No-no No. 4: “I don’t want to have to work late,” or “I’d rather not learn PowerPoint.”

You don’t want an interviewer to view you as inflexible, which is exactly how he or she will if you make statements like these. Keep an open mind about a position that interests you, even if some aspects of it don’t seem ideal. Other factors — such as a higher-than-expected salary or the possibly to advance quickly — could outweigh the need to work overtime on occasion, for example. At the same time, don’t overlook absolute deal-breakers. If you do not want to travel for work, no matter the circumstance, let the employer know the opportunity is not right for you as soon as you realize that.

No-no No. 5: “Fortunately, my bad habits haven’t caught up with me,” or “I am one party animal.”

While you want the hiring manager to be able to get a sense of your personality, you don’t want him or her to know everything about you. When the hiring manager says, “Tell me about yourself,” use discretion and avoid the urge to overshare.

As a Robert Half survey indicated, strong people skills are among the most valuable qualities a job candidate can display when competing against another person with similar skills and experience. The first chance you get to show your strength in this area is during the interview, so think twice before you speak when meeting with an employer.

Robert Half International is the world’s first and largest specialized staffing firm, with a global network of more than 360 offices. For more information about our professional services, please visitroberthalf.com.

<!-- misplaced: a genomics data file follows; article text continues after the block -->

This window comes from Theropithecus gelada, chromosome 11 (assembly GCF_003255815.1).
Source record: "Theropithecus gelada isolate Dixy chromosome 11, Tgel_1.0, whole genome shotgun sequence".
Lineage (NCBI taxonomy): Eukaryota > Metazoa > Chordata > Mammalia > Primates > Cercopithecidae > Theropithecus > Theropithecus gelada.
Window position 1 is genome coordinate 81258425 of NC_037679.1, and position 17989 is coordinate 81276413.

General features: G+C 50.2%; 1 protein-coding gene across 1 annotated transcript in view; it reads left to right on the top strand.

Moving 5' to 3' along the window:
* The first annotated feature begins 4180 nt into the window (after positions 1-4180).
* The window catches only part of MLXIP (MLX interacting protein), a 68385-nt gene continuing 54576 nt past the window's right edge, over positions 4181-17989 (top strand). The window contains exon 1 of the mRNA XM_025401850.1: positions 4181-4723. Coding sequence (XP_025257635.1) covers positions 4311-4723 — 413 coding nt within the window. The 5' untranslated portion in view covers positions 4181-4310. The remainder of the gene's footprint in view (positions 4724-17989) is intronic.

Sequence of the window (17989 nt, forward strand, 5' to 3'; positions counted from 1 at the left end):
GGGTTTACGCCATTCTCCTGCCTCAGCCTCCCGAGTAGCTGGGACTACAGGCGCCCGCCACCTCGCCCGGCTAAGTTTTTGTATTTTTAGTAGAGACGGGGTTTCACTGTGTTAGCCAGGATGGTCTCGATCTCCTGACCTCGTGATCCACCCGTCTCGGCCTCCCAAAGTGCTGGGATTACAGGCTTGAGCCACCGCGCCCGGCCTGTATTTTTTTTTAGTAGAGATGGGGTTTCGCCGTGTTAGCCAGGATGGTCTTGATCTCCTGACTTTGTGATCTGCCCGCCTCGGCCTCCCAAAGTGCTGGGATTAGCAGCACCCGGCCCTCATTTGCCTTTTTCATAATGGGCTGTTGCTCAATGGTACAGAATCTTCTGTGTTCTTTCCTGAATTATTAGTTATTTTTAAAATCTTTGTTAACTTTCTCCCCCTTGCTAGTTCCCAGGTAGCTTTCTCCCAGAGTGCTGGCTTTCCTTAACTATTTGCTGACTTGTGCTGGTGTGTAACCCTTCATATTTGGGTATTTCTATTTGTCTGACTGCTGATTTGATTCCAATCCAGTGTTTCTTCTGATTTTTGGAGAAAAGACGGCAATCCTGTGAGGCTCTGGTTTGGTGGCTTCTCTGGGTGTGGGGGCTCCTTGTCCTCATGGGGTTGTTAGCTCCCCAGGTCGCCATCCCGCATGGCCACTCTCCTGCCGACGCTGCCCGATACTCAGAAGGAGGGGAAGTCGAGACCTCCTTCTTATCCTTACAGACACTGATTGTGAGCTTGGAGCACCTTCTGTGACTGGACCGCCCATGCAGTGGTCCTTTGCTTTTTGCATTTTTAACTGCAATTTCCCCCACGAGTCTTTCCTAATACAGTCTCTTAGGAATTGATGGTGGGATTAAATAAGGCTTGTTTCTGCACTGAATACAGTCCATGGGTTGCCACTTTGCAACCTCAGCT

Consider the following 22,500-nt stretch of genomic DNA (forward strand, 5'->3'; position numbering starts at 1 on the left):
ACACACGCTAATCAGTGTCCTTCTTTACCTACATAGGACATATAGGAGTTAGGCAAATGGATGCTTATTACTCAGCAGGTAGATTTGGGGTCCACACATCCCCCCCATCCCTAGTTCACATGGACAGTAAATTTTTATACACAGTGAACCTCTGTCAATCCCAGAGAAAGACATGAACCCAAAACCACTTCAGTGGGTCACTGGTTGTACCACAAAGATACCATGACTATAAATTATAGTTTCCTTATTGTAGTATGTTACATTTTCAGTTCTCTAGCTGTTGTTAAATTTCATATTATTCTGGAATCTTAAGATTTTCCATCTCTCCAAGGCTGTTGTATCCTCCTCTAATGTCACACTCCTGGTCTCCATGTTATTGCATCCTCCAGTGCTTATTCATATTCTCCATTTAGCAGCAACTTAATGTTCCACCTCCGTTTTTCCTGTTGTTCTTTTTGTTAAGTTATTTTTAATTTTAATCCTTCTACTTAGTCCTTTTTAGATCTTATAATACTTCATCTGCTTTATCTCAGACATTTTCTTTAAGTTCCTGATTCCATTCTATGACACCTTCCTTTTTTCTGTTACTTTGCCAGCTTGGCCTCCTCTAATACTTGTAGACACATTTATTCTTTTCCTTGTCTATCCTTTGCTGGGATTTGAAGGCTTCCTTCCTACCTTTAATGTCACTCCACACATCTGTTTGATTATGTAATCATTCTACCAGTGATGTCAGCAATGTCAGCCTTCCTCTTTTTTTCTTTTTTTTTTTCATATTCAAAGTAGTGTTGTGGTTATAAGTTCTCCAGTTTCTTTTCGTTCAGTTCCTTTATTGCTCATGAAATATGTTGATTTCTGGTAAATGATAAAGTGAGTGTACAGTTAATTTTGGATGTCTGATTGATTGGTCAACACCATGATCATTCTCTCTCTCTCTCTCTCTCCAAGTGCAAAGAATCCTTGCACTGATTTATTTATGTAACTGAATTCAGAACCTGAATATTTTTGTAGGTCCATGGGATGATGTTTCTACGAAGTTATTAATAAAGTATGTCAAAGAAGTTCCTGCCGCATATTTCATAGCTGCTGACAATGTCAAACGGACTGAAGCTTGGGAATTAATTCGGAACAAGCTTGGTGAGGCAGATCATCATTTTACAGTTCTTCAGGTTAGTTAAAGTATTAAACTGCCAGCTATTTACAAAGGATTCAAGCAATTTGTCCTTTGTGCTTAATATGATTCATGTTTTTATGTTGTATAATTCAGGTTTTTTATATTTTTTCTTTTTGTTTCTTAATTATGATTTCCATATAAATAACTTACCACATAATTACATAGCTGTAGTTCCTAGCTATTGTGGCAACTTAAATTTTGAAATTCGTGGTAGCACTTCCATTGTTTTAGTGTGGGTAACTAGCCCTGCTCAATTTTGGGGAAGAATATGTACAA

Weirdest Interview Behaviour


Before a big interview, a smart job seeker carefully chooses his or her outfit, researches the company and prepares smooth answers to questions the interviewer might ask.

But not everyone is a smart job seeker.

When CareerBuilder.com recently surveyed more than 850 hiring managers, nearly 70 percent reported they had witnessed a bizarre behavior from a job applicant during an interview.

Here are some of the gross, mind-bogglingly bizarre, and all-too-true ways real people blew their chances at scoring the job.

Not putting in the face time
You can’t get the job if you don’t show up for the interview. Several employers reported having job seekers blow off the interview completely, but that pales in comparison to some of the not-so-graceful ways some candidates made early exits.

Many bored candidates were spotted continually checking their watches, and one interviewee asked the hiring manager to speed things up so he could catch a bus. Another job seeker booked it out of the interview upon hearing about the drug test. But the weirdest story came from a hiring manager who said, “One applicant said the company had a black aura and left.”

Looking Unprofessional
A first impression can make or break a candidate – but apparently some applicants don’t understand the concept of “business-appropriate” attire. Several ultra-casual candidates arrived at their interviews in T-shirts and jeans, but that’s not the worst of it.

One job hopeful arrived at his interview displaying a hairy chest, medallion, strong cologne and a wad of gum in his mouth. And which is worse: the applicant who wore a housecoat and slippers or the one who wore his slippers with a bathing suit and T-shirt?

But remember: even impeccably dressed people can appear unprofessional. Singing the national anthem, trying to sell the interviewer a car, doing yoga at the interview and showing off your Ben Stiller imitation are proven ways to do just that.

Being excessively nervous
Some degree of anxiety is normal – even beneficial – at an interview, but hiring managers report some candidates take nervousness to the extreme. Applicants stuttered, giggled, babbled, and forgot what jobs they were applying for – but they were the lucky ones. Other, not-so-smooth job seekers wet themselves, and one applicant vomited on the interviewer’s shoes.

Being too forthcoming… or not honest enough
Sure, you only want that retail job for the 30 percent employee discount. But you wouldn?t actually say that in an interview… would you?

Some people did just that – or worse. One applicant raised eyebrows when he asked whether spousal abuse would prevent him from getting the job. Another said she had serious health problems and needed the company?s insurance. And one job-hopping hopeful disclosed that he planned to retire in two months.